Abstract

Purpose

By reinforcing monetary policy independence, reducing international financing pressures and avoiding high-risk takings, capital controls strengthen the stability of the financial system and then reduce the volatility of capital inflows. The objective of this study was to conduct an empirical examination of this hypothesis. This topic has received strong support in the theoretical literature; however, empirical work has been quite limited, with few empirical studies that provide direct empirical support to this hypothesis.

Design/methodology/approach

This study analyzed quarterly data of 32 emerging economies over the period between 2000 and 2015 and proposes two methods to identify capital control actions. Using panel analysis, Autoregressive Distributed Lag and local projections approaches.

Findings

This study found that tighter capital controls may diminish monetary and exchange rate shocks and reduce capital inflows volatility. Furthermore, capital controls respond counter-cyclically to monetary shocks. Under capital controls, countries with floating exchange rate regimes have more potential to buffer monetary shocks. We also found that capital controls on inflows are more effective for reducing the volatility of capital inflows compared to capital controls on outflows.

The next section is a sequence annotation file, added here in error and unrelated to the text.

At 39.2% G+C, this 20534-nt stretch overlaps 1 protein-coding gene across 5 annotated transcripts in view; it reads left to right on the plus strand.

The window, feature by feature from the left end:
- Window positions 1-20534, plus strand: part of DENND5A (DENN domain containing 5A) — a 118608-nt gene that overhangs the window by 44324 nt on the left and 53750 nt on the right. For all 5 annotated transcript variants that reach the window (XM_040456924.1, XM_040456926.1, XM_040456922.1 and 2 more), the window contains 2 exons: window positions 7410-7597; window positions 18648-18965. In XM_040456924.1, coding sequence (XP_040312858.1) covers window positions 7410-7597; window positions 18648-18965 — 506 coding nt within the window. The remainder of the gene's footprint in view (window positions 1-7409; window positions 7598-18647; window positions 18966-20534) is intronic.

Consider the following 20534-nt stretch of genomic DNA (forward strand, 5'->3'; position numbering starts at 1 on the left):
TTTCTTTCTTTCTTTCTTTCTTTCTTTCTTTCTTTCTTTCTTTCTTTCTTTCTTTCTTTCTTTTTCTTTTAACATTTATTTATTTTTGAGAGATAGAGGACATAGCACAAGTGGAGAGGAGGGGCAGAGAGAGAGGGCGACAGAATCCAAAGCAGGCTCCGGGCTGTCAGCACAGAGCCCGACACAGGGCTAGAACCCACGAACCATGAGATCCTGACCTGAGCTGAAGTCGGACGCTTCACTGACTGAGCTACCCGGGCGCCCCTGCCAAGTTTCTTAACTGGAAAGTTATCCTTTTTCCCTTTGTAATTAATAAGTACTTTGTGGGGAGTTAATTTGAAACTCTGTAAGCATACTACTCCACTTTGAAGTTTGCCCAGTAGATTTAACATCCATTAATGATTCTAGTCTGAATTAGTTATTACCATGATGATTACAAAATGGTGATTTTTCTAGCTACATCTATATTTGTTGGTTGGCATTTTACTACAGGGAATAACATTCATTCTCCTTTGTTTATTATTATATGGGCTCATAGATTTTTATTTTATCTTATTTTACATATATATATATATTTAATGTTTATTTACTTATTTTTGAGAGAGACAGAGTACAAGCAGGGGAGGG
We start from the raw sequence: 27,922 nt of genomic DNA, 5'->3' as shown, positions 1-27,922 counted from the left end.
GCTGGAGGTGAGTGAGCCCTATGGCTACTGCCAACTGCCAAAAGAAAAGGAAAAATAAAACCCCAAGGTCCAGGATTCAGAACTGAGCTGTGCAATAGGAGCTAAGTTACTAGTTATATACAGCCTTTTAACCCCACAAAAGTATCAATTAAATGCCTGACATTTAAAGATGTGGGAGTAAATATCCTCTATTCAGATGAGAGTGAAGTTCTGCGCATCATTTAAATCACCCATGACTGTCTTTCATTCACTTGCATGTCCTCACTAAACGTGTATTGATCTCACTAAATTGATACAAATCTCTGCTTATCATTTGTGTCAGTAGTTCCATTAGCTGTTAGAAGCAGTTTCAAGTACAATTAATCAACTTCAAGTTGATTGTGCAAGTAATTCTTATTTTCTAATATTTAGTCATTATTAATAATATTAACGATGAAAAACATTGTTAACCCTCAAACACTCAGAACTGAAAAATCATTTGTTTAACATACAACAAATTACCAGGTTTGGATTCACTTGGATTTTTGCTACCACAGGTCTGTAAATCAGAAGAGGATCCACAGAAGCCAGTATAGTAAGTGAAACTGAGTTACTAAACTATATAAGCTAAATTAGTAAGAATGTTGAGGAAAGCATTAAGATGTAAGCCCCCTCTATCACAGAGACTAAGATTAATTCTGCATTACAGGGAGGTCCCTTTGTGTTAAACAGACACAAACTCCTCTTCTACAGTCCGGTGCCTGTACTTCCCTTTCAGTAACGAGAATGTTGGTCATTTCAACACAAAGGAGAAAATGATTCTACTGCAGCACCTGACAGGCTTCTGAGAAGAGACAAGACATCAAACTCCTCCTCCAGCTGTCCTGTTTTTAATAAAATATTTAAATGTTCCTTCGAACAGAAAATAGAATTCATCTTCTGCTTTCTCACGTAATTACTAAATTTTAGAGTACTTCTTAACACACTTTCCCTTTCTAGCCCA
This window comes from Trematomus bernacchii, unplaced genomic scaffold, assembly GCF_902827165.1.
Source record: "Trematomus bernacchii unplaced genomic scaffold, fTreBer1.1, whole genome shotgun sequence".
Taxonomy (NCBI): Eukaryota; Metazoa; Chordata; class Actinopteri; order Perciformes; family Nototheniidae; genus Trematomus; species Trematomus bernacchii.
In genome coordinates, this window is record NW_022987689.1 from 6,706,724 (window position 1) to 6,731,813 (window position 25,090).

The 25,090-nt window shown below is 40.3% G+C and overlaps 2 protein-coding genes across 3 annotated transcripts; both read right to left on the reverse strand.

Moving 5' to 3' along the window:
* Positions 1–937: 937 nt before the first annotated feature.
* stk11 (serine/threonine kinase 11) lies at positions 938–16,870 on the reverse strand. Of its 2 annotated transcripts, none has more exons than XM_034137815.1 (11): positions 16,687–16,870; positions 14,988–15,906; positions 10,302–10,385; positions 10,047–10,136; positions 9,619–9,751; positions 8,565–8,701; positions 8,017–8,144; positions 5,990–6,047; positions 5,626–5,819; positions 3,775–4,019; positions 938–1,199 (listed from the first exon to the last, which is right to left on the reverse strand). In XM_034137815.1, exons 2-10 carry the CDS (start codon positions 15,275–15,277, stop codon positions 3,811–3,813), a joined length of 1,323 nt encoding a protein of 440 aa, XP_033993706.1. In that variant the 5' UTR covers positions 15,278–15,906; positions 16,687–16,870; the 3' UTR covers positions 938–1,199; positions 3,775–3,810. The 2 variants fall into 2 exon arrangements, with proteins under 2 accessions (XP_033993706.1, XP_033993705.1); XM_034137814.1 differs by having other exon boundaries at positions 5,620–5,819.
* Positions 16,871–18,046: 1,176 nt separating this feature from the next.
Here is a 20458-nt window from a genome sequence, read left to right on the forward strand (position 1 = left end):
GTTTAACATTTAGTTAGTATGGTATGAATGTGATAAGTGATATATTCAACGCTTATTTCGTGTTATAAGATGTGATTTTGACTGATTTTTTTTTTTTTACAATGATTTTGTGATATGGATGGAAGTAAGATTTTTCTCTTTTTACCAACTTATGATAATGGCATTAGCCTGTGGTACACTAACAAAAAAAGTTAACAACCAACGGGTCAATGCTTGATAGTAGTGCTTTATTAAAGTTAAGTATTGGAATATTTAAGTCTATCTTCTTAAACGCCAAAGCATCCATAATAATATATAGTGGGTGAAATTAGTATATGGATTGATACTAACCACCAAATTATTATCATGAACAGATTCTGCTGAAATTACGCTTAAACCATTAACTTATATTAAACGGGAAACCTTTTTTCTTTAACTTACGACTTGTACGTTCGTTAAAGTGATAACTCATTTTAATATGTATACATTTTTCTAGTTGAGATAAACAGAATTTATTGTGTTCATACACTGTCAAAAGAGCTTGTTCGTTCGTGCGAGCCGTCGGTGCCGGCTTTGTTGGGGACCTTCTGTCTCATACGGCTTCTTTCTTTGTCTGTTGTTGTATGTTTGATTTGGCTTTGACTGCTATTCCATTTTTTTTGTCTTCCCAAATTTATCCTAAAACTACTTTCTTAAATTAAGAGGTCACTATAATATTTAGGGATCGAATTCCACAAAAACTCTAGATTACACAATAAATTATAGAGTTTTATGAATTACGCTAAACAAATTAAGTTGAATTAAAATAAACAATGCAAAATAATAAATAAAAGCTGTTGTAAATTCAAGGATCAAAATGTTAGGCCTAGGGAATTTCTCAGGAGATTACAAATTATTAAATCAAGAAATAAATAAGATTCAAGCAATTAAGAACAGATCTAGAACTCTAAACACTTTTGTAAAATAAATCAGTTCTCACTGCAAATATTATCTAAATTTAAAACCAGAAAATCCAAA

Originality/value

This study contributes to the question of the effectiveness of capital controls in attenuating the effects of international shocks and reducing the volatility of capital flows. Previous studies have mostly focused on the role of macroprudential regulation; however, there is a lack of systematic effects of capital controls on monetary and exchange rate policies. To our knowledge, this is the first preliminary study to suggest that capital controls may buffer monetary and exchange rate shocks and reduce the volatility of capital inflows. This study investigates the novel notion that capital controls allow for a notable counter-cyclical response of monetary and exchange rate policies to international financial shocks.